The Obama administration has released an ambitious $5.5 billion proposal to develop summer and first-time jobs for youths over four years, part of the federal budget plan scheduled to be released next week, reports The Washington Post.
The plan also calls for a $2 billion strategy to develop apprenticeships over five years. The Post calls the budget more of an “aspirational document than a real-life tax and spending plan,” since President Barack Obama is in his eighth year of office.
But the president is hoping to hurdle over congressional blockades he has experienced in the past. Last year, Obama made a similar proposal for $3 billion, but Congress did not supply any of those funds, notes the report.
The proposals — part of a $12.5 billion package of new spending over five years — includes $3 billion to train people to lure firms to the United States from abroad or to keep them from leaving.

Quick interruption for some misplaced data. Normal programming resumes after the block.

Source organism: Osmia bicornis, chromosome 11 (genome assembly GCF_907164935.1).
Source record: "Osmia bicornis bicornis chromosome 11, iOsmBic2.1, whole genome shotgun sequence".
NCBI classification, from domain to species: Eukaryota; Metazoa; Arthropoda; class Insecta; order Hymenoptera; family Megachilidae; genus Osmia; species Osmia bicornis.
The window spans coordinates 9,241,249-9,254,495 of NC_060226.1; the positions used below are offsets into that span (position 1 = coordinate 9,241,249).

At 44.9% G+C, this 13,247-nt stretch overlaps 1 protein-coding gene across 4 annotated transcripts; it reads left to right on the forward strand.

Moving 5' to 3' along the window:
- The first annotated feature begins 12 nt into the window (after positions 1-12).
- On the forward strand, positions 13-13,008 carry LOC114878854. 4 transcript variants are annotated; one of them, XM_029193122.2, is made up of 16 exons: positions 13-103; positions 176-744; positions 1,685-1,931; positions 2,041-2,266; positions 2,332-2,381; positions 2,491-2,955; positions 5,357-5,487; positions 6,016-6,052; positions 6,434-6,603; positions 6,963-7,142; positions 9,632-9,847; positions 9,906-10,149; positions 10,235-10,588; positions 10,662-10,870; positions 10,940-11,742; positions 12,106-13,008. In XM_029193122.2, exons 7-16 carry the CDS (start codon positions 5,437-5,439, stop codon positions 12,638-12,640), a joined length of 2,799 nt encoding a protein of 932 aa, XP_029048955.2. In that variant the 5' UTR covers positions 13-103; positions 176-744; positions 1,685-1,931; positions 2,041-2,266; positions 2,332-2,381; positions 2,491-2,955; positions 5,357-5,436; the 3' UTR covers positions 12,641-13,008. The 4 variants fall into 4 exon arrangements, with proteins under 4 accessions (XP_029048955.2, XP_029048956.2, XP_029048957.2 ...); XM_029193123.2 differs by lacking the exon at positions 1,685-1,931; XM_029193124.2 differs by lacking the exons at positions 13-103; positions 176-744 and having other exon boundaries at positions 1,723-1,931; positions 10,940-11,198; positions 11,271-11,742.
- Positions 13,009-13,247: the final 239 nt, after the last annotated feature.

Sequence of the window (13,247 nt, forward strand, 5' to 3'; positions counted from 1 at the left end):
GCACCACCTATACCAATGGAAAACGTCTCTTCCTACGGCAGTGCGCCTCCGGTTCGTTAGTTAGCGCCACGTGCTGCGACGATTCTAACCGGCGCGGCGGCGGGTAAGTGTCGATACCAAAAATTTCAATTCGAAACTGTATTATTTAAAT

The administration also plans to ask Congress to approve $2 billion in competitive grants that would be jointly administered by the Labor and Education Departments.
Jeff Zients, director of the White House National Economic Council, said that 1 in 7 young people ages 16 to 24 are neither in school nor in the workforce. He said that people “who endure a spell of unemployment between the ages of 16 and 24 earn $400,000 less over their careers than those who do not.” Moreover, he said: “Having a first job is not just about the paycheck; it’s about pride, confidence and self-esteem.”
Acting education secretary John B. King cited a study of Chicago’s One Summer program that showed a 43 percent reduction in violent-crime arrests, according to the Post.
We hope the president can push the program through Congress in his final year in office. Do you think Congress will approve the fund this time around? Sound off in the comments.